Myths & Facts

Myth: Alimony is a guarantee in a divorce

Fact: Alimony, is never a guarantee. Florida Statute provides that alimony is based on a “need and ability to pay” basis. A spouse must be able to demonstrate a need for an alimony payment, and the paying spouse must have the ability to pay. The need and ability to pay is decided upon a comprehensive review of financial resources of both parties.  Some of the factors the Court is required to consider are; The standard of living established during the marriage, the duration of the marriage, the contribution of each party to the marriage such as child-rearing, and the earning capacity and skills of each party.

In Florida, there are several types of alimony:

  • Temporary alimony
  • Bridge-the-gap alimony
  • Rehabilitative alimony
  • Durational alimony

Myth: The Mother automatically gets majority custody of the children after divorce.

Fact: Florida statutes outline 20 factors for a court to consider. These factors include items such as the capacity and disposition of each parent to act upon the needs of the child as opposed to the needs or desires of the parent, the moral fitness of the parents, the capacity and disposition of each parent to provide a consistent routine for the child, and in some cases, the preference of the child. The most important factor the court considers is whether the best interests of the child is that both parents should be entitled to equal time.

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Myth: Any item purchased during marriage and is titled in your sole name is not split in a divorce.

Fact: The determinative factor on whether property is split is when was the property purchased and manner it is titled. In other words, the name on the property does not always equate to rights to property. During a divorce, all marital assets and liabilities will be equitable distributed to the parties. “Equitable” does not mean equal, rather fair considering all the property, financial resources, debts, and liabilities.  In other words, an asset such as a bank account or a house may be in only one spouse’s name, if the asset was purchased during the marriage, or if marital funds were used to enhance the asset in any way, it may be considered marital. This does not mean that the spouse who purchased the item or property is not entitled to their non-marital portion of the item, however, simply having their name on the property does not guarantee them full ownership upon the divorce.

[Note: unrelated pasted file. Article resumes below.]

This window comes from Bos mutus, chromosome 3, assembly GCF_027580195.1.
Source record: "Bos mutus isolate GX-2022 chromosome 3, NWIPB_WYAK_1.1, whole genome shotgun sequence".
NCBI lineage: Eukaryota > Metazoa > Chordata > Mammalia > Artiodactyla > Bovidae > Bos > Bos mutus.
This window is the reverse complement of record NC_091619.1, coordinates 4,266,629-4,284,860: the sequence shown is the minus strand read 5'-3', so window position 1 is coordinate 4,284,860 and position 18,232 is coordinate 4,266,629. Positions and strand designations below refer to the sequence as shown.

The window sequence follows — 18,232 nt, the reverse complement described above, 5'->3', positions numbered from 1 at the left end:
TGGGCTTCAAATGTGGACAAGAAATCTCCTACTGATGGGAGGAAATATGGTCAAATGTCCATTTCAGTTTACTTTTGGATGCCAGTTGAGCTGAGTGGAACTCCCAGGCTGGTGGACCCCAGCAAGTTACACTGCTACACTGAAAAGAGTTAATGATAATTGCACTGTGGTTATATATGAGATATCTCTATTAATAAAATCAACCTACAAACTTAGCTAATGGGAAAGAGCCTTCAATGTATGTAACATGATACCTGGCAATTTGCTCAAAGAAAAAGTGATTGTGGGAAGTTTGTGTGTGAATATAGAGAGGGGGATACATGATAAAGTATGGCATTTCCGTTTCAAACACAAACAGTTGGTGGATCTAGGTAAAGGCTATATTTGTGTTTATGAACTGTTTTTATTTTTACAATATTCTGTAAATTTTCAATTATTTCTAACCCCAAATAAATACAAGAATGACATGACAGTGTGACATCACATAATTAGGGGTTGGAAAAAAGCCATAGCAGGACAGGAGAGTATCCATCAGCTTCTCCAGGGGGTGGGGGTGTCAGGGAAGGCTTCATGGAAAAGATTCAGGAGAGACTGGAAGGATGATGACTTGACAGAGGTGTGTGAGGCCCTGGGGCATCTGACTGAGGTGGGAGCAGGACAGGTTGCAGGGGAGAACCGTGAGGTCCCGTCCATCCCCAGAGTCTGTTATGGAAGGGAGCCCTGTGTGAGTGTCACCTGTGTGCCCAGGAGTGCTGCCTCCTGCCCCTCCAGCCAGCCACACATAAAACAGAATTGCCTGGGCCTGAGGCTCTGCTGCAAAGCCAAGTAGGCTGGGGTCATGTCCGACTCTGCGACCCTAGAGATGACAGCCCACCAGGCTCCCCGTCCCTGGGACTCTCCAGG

Myth: I must prove I have a valid reason for divorce, ie., adultery, spousal abuse.

Fact: Florida is a no-fault stateThis means that either party can seek a divorce, regardless of the reason. While it takes 2 people to get married, it only takes 1 person to begin the divorce process. In Florida, all that a court will require is the allegation that the marriage is “irretrievably broken.”

Myth: Cheating means more property for the other spouse.

Fact:  Florida is a no-fault state.  The only grounds needed to petition for a divorce is to allege “irretrievable broken.” Adultery does not mean the unfaithful spouse will be penalized. Typically, a judge will only consider adultery in a divorce case if the adulterous activity involved a “wasteful dissipation” of marital assets.  For instance, if your spouse used significant amounts of marital assets on their new lover, then a judge may award you more alimony but not necessarily more marital property.  

Myth: An inheritance is not a marital asset.

Fact: Not every asset in a marriage is subject to division upon divorce. Assets received as an inheritance are not always considered a marital asset.  Inherited assets normally remain in the possession of the person who received the inheritance. An exception to this would be in the case where the inherited asset is commingled with marital assets or placed into the name of both parties. If that is the case, it may be subject to equitable distribution unless agreed otherwise.



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